Wednesday, 8 June 2011

The Road to Miran: Travels in the Forbidden Zone of Xinjiang

I now visit another 'Autonomous Region' of China - Xinjiang - courtesy of "The Road to Miran" by German author and traveller Christa Paula.

Christa Paula, an intrepid young student of Asian art and archaeology, set off in 1989 to explore an area closed to Westerners as well as to most Chinese, and one which is firmly under military rule. Tall and blonde, she travelled for the most part incognito, disguised in a Pathan cap, old grey jacket and big padded trousers. Her goal was Miran, the ancient Buddhist site of second-century wall paintings. In the company of Chang, a maverick taxi driver, Christa Paula travelled through an area dotted with nuclear testing sites, forced labour camps and mines in which prisoners dig and process asbestos without protective clothing. She discovered that villages which exist on maps are now radiation-contaminated ghost towns, and she witnessed everywhere the seeds of discontent and political unrest.

This book is a truly engaging and insightful account of this remote and politically isolated region. A full review which does this book justice will follow soon - however, time constraints mean that I cannot complete this just now. As soon as I have finished an appropriate account of this fascinating trip – which it truly deserves - I will update this entry.

In the meantime, I take my leave (for now, there will be several more trips in the future journey) of the massive landmass that is China, and make my way to the former Soviet Republic of Kazakhstan, courtesy of Christopher Robbins’ “In Search of Kazakhstan.”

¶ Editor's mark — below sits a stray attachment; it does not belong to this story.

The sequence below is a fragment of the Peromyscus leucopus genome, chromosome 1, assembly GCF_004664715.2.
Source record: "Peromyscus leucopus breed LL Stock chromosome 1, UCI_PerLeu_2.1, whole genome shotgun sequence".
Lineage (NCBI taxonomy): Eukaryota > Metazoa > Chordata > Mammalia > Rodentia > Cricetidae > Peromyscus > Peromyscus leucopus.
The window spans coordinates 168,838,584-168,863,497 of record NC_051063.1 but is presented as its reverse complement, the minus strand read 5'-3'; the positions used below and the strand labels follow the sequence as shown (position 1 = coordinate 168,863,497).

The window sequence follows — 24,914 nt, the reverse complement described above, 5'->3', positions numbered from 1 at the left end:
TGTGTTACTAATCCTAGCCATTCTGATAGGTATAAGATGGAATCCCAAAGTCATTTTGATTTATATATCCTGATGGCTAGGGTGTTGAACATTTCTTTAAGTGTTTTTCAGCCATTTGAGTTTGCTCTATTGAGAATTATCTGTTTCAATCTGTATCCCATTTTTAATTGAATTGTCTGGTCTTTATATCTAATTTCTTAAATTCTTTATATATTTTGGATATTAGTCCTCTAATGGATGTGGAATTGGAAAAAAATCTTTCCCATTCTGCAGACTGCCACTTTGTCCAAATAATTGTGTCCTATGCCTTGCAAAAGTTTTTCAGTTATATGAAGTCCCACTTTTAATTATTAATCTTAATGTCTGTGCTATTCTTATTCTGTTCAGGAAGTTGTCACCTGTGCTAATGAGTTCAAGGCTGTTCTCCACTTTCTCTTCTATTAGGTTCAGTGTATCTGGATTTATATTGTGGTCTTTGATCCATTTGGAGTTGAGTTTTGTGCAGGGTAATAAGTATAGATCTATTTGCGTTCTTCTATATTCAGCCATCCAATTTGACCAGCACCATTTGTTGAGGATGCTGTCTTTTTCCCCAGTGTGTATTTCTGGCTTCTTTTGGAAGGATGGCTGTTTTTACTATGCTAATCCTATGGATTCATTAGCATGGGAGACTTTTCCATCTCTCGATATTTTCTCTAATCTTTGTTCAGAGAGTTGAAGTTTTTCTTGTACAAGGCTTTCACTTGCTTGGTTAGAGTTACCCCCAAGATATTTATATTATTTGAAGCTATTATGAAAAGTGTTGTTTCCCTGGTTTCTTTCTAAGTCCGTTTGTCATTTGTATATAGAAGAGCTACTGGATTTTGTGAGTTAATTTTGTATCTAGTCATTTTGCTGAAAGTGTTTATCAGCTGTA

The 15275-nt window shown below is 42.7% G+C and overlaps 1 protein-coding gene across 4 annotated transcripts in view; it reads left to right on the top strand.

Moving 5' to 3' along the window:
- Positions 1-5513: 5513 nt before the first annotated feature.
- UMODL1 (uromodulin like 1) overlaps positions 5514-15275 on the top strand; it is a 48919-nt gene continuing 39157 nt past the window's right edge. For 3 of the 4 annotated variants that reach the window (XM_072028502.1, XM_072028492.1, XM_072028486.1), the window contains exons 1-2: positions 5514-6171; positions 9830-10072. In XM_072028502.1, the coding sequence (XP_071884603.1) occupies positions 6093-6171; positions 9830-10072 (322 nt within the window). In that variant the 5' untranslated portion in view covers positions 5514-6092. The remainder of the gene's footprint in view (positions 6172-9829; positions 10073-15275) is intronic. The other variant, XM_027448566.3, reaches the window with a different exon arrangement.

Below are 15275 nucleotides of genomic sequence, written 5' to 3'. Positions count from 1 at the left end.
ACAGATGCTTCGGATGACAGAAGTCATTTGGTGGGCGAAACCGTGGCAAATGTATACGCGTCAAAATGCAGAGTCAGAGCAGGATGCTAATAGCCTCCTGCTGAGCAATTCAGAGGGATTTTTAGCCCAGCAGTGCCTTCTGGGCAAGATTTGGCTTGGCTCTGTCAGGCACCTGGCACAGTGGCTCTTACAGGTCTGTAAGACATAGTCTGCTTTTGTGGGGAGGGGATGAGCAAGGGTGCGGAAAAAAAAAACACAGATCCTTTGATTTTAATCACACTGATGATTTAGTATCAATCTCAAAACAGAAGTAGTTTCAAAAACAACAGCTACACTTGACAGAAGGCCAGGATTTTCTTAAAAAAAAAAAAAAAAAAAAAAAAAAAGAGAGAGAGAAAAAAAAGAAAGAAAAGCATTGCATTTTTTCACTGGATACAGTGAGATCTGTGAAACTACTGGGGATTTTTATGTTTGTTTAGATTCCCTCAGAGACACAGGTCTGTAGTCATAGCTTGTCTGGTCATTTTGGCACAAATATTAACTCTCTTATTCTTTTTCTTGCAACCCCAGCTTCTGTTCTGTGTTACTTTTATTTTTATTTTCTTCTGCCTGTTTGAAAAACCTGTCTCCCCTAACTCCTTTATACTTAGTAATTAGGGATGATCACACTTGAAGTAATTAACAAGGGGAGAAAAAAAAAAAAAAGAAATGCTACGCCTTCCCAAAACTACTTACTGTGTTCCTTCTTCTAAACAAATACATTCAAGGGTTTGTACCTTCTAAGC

I decide to take the twice-weekly train (N895) that links China with Kazakhstan, starting in Ürümqi and running to Almaty. The train is called the 'Zhibek Zholy' and it has modern air-conditioned soft class (4-berth sleeper compartments) and hard class (open-plan bunks). A Chinese restaurant car runs from Ürümqi to Druzhba and a Kazak restaurant car runs from the Chinese frontier at Druzhba to Almaty.

The ticket is very reasonably priced at 834 yuan - £78 - and is sorted out by a local (Ürümqi) travel agent with minimal fuss. He charges 100 yuan commission for each ticket which is fine given the smooth transaction. His name is Steven Zhang ( and he speaks excellent English.

What makes the price even more of a bargain is the fact that I get the tickets in advance at my hotel and I am the only person in a four bed cabin on this journey – an unexpected luxury! And such a luxury should not be underestimated on a trip of this nature: despite travelling to a neighbouring country, this is no short-hop trip: the train leaves Ürümqi at 23:58 on Monday, arriving at the Kazakh border at 09.20 on Tuesday, before finally pitching up in Almaty station at 06:40 on Wednesday…

It takes a long time to cross the border, about three hours wait on each side but I have to say it wasn't a bad place to wait, looking out at the empty steppe and the mountains. I would recommend getting this train, it's quite an experience and a very comfortable way to travel from China to Kazakhstan.

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